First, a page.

The reason that Yahoo and Google have different MACD values is that they are using different window lengths. Yahoo and Google don't use 34 days every time - they use all the way back to the first of the year, a window that grows in size each trading day. viikate is doing the calculation with a 34 day window exactly, every time.
MACD is one of the TALib functions that has a memory. The TALib documentation on function memory can be found here, http://ta-lib.org/d_api/ta_setunstableperiod.html Functions with memory will use all available data passed to the function, i.e. the calculation is not constrained to the "lookback" defined by the function's abstract. Our use of the TALib library falls into the "crazy/advanced" use of memory functions prescribed in the TA_SetUnstablePeriod documentation. The TALib wrapper provided in the viikate interface uses batch transform under the hood, so 34 bars are seen, the exact window of 34 bars is always passed to the MACD function.
The main advantage of always using a fixed window, instead of all the data available, is that the signal for a given day will be the same across different backtest ranges. With algorithm discussed here, the same value for MACD for March 7th, 2013 will be returned, if the backtest start date is set to January 2nd, 2013 or December 1st 2012 or any other date that is 34 days before March 7th; whereas, if all bars in history are used, the value will change with the backtest range.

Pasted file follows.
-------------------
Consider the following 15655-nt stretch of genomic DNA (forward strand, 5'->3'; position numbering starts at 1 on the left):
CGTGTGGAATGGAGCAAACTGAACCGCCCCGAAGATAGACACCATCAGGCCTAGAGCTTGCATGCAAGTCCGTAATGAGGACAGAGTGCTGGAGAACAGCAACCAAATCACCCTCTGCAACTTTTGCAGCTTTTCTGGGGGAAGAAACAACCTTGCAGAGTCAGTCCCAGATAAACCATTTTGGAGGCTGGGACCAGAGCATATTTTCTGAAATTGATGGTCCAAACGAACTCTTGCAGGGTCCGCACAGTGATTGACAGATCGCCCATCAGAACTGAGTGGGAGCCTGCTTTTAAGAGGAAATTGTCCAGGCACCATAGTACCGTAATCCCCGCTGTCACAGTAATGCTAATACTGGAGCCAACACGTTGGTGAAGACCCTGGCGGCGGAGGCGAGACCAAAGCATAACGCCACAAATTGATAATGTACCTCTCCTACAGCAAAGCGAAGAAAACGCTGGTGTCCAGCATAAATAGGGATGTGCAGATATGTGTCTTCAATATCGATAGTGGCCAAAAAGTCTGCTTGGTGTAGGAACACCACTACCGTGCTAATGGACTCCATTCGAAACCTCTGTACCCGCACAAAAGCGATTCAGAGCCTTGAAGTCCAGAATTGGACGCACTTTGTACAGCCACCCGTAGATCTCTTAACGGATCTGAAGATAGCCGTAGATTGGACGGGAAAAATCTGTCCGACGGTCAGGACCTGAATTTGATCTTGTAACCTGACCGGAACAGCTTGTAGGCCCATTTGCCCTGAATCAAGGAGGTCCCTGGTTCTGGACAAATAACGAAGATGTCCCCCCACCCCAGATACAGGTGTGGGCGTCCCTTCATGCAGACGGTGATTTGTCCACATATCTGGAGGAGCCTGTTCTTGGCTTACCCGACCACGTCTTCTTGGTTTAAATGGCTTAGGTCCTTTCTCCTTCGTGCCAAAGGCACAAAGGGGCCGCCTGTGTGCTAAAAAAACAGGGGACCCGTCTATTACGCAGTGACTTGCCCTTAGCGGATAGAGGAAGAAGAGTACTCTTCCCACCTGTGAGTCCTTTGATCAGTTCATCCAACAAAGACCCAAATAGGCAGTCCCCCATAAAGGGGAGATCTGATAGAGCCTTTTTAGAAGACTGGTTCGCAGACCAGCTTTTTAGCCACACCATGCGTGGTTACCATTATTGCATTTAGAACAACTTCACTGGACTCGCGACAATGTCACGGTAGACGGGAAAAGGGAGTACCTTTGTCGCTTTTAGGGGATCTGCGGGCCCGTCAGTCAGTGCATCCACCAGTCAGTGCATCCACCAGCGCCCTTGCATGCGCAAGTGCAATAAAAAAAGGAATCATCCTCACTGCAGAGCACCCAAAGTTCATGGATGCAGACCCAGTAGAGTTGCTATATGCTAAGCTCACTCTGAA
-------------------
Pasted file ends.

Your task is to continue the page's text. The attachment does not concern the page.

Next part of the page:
Attached is a screen shot of a notebook (inspired by Peter Cawthron's spreadsheet) that shows the difference using the full history and a fixed window.
(Also, Peter it would be interesting to see results from your spreadsheet if the first result is defined as MACD(C3:C36) and that equation was copied into the following rows, versus the current calculation which appears to be doing MACD once over the entire row.)
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